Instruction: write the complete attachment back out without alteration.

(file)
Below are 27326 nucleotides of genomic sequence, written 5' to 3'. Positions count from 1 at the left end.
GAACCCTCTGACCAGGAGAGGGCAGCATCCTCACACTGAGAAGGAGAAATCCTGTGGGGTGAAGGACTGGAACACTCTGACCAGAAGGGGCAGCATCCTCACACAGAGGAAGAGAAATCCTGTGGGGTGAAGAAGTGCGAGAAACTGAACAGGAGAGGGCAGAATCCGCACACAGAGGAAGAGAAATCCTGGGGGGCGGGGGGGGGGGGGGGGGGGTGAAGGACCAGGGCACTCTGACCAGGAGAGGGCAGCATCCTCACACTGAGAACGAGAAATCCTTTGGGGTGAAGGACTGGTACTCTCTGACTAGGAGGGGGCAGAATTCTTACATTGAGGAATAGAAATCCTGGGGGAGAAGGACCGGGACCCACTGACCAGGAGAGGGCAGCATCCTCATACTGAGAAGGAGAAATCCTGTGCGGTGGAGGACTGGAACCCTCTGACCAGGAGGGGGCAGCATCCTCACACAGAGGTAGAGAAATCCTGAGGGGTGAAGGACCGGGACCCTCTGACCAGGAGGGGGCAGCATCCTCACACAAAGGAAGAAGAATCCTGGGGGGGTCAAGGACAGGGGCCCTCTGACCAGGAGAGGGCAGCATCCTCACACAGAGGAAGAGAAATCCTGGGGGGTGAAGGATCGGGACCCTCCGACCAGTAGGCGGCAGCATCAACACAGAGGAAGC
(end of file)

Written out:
Below are 27326 nucleotides of genomic sequence, written 5' to 3'. Positions count from 1 at the left end.
GAACCCTCTGACCAGGAGAGGGCAGCATCCTCACACTGAGAAGGAGAAATCCTGTGGGGTGAAGGACTGGAACACTCTGACCAGAAGGGGCAGCATCCTCACACAGAGGAAGAGAAATCCTGTGGGGTGAAGAAGTGCGAGAAACTGAACAGGAGAGGGCAGAATCCGCACACAGAGGAAGAGAAATCCTGGGGGGCGGGGGGGGGGGGGGGGGGGTGAAGGACCAGGGCACTCTGACCAGGAGAGGGCAGCATCCTCACACTGAGAACGAGAAATCCTTTGGGGTGAAGGACTGGTACTCTCTGACTAGGAGGGGGCAGAATTCTTACATTGAGGAATAGAAATCCTGGGGGAGAAGGACCGGGACCCACTGACCAGGAGAGGGCAGCATCCTCATACTGAGAAGGAGAAATCCTGTGCGGTGGAGGACTGGAACCCTCTGACCAGGAGGGGGCAGCATCCTCACACAGAGGTAGAGAAATCCTGAGGGGTGAAGGACCGGGACCCTCTGACCAGGAGGGGGCAGCATCCTCACACAAAGGAAGAAGAATCCTGGGGGGGTCAAGGACAGGGGCCCTCTGACCAGGAGAGGGCAGCATCCTCACACAGAGGAAGAGAAATCCTGGGGGGTGAAGGATCGGGACCCTCCGACCAGTAGGCGGCAGCATCAACACAGAGGAAGC